When I started writing seriously — by which I mean that I was serious in my intentions and commitment, which seem to me the main things a writer can control — I started by writing sentences. I spent a lot of time, sometimes a day, sometimes the better part of a week, on each one, moving its parts around, weighing the thing in my hand, struggling to achieve balance and shapeliness, waiting for all the pieces to click perfectly into place.
Paul Valéry once told André Breton that he couldn’t be a novelist because he refused to write, “The Marquise went out at five o’clock.” Fiction writing, Breton and Valéry agreed, relies too much on sentences written in this “purely informative style,” sentences of a “circumstantial, needlessly specific nature” — why five o’clock? why not five thirty? and why not a princess? In those early days of writing, I thought often of Valéry’s remark. I wanted to write fiction, but I didn’t want to write that kind of bluntly functional sentence. I wanted each sentence to be a thing unto itself, self-sufficient and entire. Needless to say, these sentences were all a long way from “The Marquise went out at five o’clock.”
Each sentence necessarily represented an end point, since it’s precisely the nature of self-sufficient things that they don’t have needs that must be met beyond their own borders. They don’t make demands that bring new things into existence. So I always felt, after finishing one, that I was starting from scratch. Naturally, I’d write another sentence, but it wouldn’t bear any relationship to the one I’d just completed. Again, necessarily so: self-sufficient things don’t have relationships.
This was in college, when I was taking writing workshops. What would happen is that I would go on in this way awhile, until I had perhaps a dozen such sentences. It would then occur to me that I had to turn them into a piece that I could submit to class, so I’d lay my sentences out and write a bunch more to connect them into something that could reasonably be called a story. These connective sentences were written much more quickly, with far less care.
If this doesn’t sound like a very good way to go about writing stories, it isn’t. And the stories I wrote in this way weren’t very good. This was as obvious to me as it was to anyone who was forced to read them. But things weren’t completely hopeless: my professors and classmates sometimes picked out isolated sentences that they believed contained enough life and interest to suggest some promise on my part. You may have already guessed that the sentences they picked were never — I’m not exaggerating: not once — those I’d labored over.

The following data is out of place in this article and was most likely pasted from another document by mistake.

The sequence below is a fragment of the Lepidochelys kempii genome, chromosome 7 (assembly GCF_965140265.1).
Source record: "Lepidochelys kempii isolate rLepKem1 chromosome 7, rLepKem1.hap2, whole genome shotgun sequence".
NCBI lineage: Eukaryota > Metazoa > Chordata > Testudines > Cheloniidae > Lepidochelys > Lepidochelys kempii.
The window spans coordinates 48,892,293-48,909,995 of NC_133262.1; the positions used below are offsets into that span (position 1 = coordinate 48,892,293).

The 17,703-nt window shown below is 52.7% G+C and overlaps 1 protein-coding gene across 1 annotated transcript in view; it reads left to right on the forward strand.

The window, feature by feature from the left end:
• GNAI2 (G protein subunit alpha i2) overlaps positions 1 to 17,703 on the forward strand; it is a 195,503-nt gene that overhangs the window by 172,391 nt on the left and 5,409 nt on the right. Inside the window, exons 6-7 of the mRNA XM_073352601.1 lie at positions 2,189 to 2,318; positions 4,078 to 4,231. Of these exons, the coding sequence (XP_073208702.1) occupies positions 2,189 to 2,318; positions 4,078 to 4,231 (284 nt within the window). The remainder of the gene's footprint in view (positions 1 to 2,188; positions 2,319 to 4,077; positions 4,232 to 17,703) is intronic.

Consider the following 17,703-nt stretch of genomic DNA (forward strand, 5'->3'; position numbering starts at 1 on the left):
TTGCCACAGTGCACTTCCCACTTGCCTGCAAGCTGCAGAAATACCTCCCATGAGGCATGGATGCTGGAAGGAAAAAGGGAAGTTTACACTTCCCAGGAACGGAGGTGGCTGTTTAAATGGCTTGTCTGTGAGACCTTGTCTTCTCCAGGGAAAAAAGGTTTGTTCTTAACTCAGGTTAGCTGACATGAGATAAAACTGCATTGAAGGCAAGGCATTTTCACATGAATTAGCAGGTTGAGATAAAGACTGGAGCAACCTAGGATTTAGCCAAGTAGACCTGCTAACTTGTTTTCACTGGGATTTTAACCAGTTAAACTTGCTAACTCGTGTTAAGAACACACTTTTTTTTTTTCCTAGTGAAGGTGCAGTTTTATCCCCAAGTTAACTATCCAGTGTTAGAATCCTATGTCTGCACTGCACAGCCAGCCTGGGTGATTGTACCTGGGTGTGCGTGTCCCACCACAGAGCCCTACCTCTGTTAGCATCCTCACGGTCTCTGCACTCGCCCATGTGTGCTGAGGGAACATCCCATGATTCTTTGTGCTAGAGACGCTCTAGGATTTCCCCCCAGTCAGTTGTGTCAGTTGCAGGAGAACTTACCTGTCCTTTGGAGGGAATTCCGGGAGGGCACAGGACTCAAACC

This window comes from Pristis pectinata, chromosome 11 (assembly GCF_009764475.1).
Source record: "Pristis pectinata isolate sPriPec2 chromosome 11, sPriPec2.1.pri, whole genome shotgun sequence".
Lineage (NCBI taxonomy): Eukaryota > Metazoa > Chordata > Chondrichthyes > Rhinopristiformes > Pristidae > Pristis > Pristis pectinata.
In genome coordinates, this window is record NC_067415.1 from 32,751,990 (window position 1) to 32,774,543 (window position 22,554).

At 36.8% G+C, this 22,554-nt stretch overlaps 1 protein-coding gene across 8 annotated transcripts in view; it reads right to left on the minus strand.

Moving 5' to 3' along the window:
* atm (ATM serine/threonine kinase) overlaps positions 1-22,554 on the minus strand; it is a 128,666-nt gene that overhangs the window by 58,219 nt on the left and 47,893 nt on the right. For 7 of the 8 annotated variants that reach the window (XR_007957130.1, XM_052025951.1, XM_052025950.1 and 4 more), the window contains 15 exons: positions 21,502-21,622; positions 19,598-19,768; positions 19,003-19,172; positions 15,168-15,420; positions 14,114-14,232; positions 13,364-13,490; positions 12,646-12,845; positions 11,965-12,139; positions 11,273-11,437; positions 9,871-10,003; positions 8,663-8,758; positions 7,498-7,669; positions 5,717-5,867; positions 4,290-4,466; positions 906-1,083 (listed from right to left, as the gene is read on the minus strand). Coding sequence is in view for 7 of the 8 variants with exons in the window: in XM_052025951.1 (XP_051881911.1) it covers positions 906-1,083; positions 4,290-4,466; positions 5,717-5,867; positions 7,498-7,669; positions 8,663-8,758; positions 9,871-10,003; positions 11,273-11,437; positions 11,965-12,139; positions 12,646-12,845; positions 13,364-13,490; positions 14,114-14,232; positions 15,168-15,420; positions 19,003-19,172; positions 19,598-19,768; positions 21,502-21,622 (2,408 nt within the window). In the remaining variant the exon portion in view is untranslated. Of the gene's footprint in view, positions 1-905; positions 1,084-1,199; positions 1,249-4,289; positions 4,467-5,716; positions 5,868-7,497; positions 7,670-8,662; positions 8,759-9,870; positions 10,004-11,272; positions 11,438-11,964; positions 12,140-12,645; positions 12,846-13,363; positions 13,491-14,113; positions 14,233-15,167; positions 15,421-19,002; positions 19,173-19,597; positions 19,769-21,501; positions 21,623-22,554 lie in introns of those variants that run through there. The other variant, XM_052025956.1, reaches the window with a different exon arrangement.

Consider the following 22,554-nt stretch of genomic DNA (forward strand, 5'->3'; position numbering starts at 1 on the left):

There was obviously a lesson to be had here, but I wasn’t sure what it was. For a while, I thought it had to do with spontaneity. The sentences I’d spent all my time on felt mannered, uptight. The sentences I’d written quickly had a breezy vitality. I tried to write entirely in this breezy way, but I couldn’t do it without already having those more carefully constructed sentences — the “real” sentences — to link up. And I couldn’t trick myself into writing my “real” sentences like throwaways, though I experimented with various approaches to get over this barrier. On the advice of one teacher, I tried “free” writing — first thought, best thought. On the advice of another, I attempted self-hypnosis. On my own initiative, I drank before sitting down to work. In all cases the results were a mess.
Eventually, I just went back to laboring. I decided I had to work harder, but that part of my work would be making the writing feel less worked over. I thought of it as the literary equivalent of stonewashing jeans or building with distressed wood — creating pleasing imperfections by first polishing and then artfully tarnishing. I built an entire novel this way. It took me a long time to do it, and the novel wasn’t any good.